Lift Ev’ry Voice might have been titled “Heroes of African-American History” since that’s essentially what it is: a collection of brief profiles of notable African Americans from the 19th and 20th centuries.
The title is taken from James Weldon Johnson’s black national anthem (he’s included in the book). Each sketch runs between two and 12 pages, allowing us to glean such information as Harriet Tubman’s nickname (“Minty”) and the nature of her relationship with the abolitionist John Brown, while offering a perfunctory overview of the times in which the subject lived.
There are more than 70 profiles included, with a heavy emphasis on the arts (Bessie Smith, Langston Hughes, Michael Jackson) and social politics (Rosa Parks, Barbara Jordan, Malcolm X). Not all of the subjects are household names (consider Dr. Charles Drew, a blood transfusion pioneer), and one entry eschews a person for a period, the Harlem Renaissance.
Author Lillian M. Whitlow doesn’t offer any new information, but confines her research to synthesizing biographies, magazines and online sources. The result is a book on an explanatory level of junior high, with a narrative that fails to challenge accepted wisdom about its subjects, instead framing them in a near hagiographic light.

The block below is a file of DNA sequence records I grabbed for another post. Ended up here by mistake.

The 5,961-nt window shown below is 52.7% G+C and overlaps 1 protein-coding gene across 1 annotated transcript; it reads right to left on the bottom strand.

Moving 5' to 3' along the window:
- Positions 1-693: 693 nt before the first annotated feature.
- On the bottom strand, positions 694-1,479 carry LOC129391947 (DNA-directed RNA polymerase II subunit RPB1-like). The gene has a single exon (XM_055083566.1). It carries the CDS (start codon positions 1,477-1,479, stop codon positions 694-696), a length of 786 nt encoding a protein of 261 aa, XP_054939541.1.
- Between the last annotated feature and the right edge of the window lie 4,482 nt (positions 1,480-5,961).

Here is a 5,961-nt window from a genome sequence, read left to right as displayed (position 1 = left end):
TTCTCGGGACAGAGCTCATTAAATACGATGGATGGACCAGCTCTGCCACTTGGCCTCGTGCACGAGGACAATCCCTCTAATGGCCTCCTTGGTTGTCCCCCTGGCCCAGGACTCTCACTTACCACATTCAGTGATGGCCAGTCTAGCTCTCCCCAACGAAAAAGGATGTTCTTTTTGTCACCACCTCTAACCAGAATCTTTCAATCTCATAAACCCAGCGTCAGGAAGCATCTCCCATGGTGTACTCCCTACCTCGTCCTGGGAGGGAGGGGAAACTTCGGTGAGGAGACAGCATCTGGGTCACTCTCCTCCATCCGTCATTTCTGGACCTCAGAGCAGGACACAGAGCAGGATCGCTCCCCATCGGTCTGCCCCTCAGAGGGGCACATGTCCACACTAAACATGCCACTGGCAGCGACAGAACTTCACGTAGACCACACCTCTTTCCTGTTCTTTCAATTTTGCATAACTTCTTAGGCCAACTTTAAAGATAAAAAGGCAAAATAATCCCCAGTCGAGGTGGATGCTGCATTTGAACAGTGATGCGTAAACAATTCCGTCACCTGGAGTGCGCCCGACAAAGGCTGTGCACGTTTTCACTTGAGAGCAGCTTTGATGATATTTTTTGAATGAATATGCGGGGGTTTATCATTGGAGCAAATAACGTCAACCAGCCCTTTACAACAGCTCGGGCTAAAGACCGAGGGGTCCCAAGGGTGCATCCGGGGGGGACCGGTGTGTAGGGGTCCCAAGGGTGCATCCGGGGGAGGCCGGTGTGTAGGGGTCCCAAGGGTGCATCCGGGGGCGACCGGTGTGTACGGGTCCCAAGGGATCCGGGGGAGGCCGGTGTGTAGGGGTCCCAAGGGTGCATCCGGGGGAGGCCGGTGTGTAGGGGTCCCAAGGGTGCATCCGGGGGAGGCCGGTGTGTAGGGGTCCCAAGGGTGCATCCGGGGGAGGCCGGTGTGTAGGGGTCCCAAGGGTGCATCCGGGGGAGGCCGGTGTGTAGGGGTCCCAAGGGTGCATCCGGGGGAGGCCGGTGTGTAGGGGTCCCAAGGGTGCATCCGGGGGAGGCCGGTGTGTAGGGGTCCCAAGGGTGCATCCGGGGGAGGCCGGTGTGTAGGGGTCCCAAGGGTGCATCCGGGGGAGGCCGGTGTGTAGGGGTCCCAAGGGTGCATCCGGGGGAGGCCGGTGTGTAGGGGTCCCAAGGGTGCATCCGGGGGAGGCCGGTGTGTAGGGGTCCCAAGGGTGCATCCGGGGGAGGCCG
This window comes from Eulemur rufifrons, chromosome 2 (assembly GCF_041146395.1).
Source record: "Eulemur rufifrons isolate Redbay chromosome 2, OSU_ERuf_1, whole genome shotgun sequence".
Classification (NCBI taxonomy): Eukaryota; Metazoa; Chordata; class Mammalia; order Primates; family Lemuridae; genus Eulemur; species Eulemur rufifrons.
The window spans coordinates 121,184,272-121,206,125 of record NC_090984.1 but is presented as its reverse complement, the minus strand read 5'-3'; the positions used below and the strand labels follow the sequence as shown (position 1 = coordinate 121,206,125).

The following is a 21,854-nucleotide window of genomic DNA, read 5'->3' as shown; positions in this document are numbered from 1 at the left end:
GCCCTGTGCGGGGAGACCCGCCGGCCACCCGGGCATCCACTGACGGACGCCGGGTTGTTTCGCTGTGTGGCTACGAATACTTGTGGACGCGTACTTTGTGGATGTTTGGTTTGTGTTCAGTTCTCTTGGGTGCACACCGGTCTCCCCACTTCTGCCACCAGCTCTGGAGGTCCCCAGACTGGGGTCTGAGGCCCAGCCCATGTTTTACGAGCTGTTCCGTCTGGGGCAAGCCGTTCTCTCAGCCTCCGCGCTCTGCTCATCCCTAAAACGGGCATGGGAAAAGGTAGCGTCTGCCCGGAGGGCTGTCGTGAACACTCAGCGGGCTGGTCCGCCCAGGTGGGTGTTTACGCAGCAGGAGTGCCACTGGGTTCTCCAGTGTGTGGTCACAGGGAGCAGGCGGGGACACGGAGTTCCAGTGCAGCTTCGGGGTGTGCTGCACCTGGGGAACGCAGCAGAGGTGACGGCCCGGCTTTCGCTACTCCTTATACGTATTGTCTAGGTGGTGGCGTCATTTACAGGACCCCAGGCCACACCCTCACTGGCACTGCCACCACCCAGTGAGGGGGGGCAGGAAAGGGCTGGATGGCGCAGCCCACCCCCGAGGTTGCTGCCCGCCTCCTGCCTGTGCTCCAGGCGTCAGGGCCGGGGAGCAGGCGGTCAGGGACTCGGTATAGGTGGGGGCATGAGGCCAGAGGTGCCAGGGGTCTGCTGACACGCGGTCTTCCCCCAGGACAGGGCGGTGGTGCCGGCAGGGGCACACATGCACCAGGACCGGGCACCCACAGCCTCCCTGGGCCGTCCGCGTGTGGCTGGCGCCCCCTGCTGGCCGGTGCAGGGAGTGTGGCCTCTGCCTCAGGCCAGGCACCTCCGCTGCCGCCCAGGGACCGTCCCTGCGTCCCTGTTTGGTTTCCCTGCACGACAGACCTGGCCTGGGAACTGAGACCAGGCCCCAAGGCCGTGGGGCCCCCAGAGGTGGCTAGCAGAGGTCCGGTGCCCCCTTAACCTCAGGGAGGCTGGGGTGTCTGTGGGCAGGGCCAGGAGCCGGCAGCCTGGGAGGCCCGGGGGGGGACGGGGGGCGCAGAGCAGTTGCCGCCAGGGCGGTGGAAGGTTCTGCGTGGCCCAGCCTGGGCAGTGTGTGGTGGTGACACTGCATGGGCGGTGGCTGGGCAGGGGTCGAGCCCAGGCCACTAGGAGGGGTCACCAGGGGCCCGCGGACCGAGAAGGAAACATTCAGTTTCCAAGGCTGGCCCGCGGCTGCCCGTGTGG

The book’s major flaw lies not in its character, however, but in the arrangement of its content. Not all entries have birth and death dates, only some begin by explaining the importance of the person being profiled, and there are more than a few copyediting mistakes. Equally curious is who was left out of the book, such as back-to-Africa advocate Marcus Garvey and early black film pioneer Oscar Micheaux.
Lift Ev’ry Voice doesn’t offer much in the way of depth or historical context, but readers will find it is useful as an introductory overview of black American accomplishment.
Also available in hardcover and ebook.